CAA building in Century City.

CAA building in Century City. Photo by Courtesy Photo

The owners of the Century Park office campus, perhaps the region’s most recognizable real estate outside of downtown Los Angeles, have put the trophy property up for sale.

Entertainment Center, a limited liability corporation advised by J.P. Morgan Asset Management, is marketing the site, home to the headquarters of Creative Artists Agency and the twin Century Plaza Towers, for more than $2 billion.

The property has been quietly marketed since early August, according to a source familiar with the offering.

Lisa St. John, a principal at L.A. Realty Partners whose offices are in one of the twin towers, said interested investors have begun touring the property. She said that the steep price of $625 a square foot was not surprising.

“It’s the Rockefeller Center of Los Angeles, a unique trophy asset that doesn’t come available often.”

The nearby 21-story office building at 1888 Century Park East sold for about $604 a square foot in June.

The iconic 44-story Century Plaza towers, built in 1980, were designed by Japanese-American architect Minoru Yamasaki, who also designed the World Trade Center in New York. Each tower is at least 85 percent leased.

CAA occupies about 180,000 square feet in a 12-story building at 2000 Avenue of the Stars that completes the 3.2 million-square-foot office park. The company, which signed a 15-year lease in 2007, is not expected to be affected by the sale.

Eastdil Secured Inc. has the listing, which was first reported in the Hollywood Reporter last week.

Jonathan Larsen, regional managing principal of real estate brokerage Cassidy Turley Inc. in downtown Los Angeles, said he wouldn’t be surprised if foreign investors bid for the property.

“This is a rare opportunity that’s going to attract international attention,” he said. “It’s not a crazy price for an institutional-quality core asset in a major world city that hasn’t been on the market for many years. That type of asset is in demand around the world.”

Principals at J.P. Morgan and Eastdil did not return calls seeking comment.

Pasadena Purchase

The real estate unit of Prudential Financial Inc. has purchased three office buildings in Pasadena, part of a portfolio of seven properties that fetched a total sale price of about $405 million.

Prudential, in Parsippany, N.J., bought 155 and 35 N. Lake Ave. and 790 E. Colorado Blvd. from New York investment bank Blackstone Group.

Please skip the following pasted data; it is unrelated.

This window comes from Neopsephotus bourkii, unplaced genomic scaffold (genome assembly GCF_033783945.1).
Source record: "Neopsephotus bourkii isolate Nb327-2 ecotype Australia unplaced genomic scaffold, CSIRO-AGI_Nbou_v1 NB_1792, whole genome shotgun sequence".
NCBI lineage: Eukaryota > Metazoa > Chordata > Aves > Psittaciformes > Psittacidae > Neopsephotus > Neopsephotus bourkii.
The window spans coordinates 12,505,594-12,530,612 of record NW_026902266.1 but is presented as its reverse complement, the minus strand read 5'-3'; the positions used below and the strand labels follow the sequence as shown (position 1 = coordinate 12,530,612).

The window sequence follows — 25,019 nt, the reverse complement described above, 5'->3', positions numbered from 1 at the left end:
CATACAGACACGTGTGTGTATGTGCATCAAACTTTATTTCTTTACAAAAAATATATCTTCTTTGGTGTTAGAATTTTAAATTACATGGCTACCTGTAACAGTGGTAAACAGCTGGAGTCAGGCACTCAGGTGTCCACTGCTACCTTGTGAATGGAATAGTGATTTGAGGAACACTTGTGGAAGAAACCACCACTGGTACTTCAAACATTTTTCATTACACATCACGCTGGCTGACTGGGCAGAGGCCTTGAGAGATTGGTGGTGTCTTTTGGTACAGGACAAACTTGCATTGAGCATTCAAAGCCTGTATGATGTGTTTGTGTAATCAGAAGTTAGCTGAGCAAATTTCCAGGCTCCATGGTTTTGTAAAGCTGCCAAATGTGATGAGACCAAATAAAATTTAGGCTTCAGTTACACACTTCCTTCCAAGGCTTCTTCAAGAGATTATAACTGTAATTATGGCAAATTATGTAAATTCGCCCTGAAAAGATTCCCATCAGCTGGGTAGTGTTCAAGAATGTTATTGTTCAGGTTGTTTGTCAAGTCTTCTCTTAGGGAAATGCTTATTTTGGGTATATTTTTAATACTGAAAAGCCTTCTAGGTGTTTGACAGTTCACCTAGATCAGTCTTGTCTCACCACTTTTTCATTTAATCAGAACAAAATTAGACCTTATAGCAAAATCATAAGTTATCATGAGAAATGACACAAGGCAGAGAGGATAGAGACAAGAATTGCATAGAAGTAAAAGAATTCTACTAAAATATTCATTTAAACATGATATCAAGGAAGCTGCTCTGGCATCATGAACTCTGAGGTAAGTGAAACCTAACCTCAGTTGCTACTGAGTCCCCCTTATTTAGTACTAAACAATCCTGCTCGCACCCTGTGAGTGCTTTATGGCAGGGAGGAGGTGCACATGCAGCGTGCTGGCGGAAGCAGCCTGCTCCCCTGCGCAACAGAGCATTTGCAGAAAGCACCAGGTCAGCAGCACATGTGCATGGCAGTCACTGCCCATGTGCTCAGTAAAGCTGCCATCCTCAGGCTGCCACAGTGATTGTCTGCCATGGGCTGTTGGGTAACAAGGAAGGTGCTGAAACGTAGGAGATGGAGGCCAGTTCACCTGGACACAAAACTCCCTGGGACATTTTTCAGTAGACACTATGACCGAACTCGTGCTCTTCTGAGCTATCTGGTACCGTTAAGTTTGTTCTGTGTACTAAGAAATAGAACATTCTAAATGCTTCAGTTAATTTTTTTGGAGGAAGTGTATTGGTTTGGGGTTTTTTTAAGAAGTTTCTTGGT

Blackstone acquired the properties when it purchased Chicago real estate investment trust Equity Office Properties in 2007. Since then, Blackstone has been reselling many of the 513 buildings that were part of the Equity Office portfolio after putting in work to boost occupancy.

The seven buildings purchased by Prudential have a combined average occupancy of about 93 percent. The four properties not in Pasadena are in the Sorrento Mesa suburb of San Diego.

Peter Rose, a spokesman for Blackstone, did not return requests for comment on the sale.

Tim Hennessey, managing director of Prudential Real Estate Investors in San Francisco, told Bloomberg News that the acquisition jibed with the company’s strategy to invest in high-barrier-to-entry office markets in Southern California.

More Macaroons

Bottega Louie, a popular downtown L.A. eatery known for selling a colorful array of French macaroons, has signed a 15-year lease for nearly 20,000 square feet in the former Union Oil headquarters building, where it will expand its restaurant operations and set up corporate offices.

Roughly three-fourths of the space is an unfinished basement, which the restaurant operator has already begun converting to test kitchens, employee training facilities and design studios. The remaining 5,000 square feet is on an upper office level where the company will handle administrative business. Industry sources estimate the lease value at more than $8 million.

The basement space leased by Bottega Louie at the Union Oil building, at 617 W. Seventh St., is three times larger than a Glendale space it had been using for food development, preparation and training. Because it’s across the street from its restaurant at 700 S. Grand Ave., the new space is also much more convenient.

Adam Tischer, vice president of Colliers International in downtown, represented Bottega Louie in the transaction. He said he began working to find space for the restaurant company two years ago, finally brokering a deal for off-market space in the 12-story building owned by San Francisco-based Swig Co.

“Demand for space in downtown is so great that a major tenant was willing to lease basement space that wasn’t even on the market, because demand is outstripping supply,” he said. “New supply had to enter the market to satiate demand.”

John Herman, chief executive at Bottega Louie, said the larger space will better accommodate the growing company. He hopes to finish construction on the space and open it for employee use and invited guests by November.

“We wanted to have the space to build a state-of-the-art tasting kitchen that will service our current restaurant location and other future investments we’ll be making in the Los Angeles market,” he said.

Staff reporter Bethany Firnhaber can be reached at bfirnhaber@labusinessjournal.com or (323) 549-5225, ext. 235.

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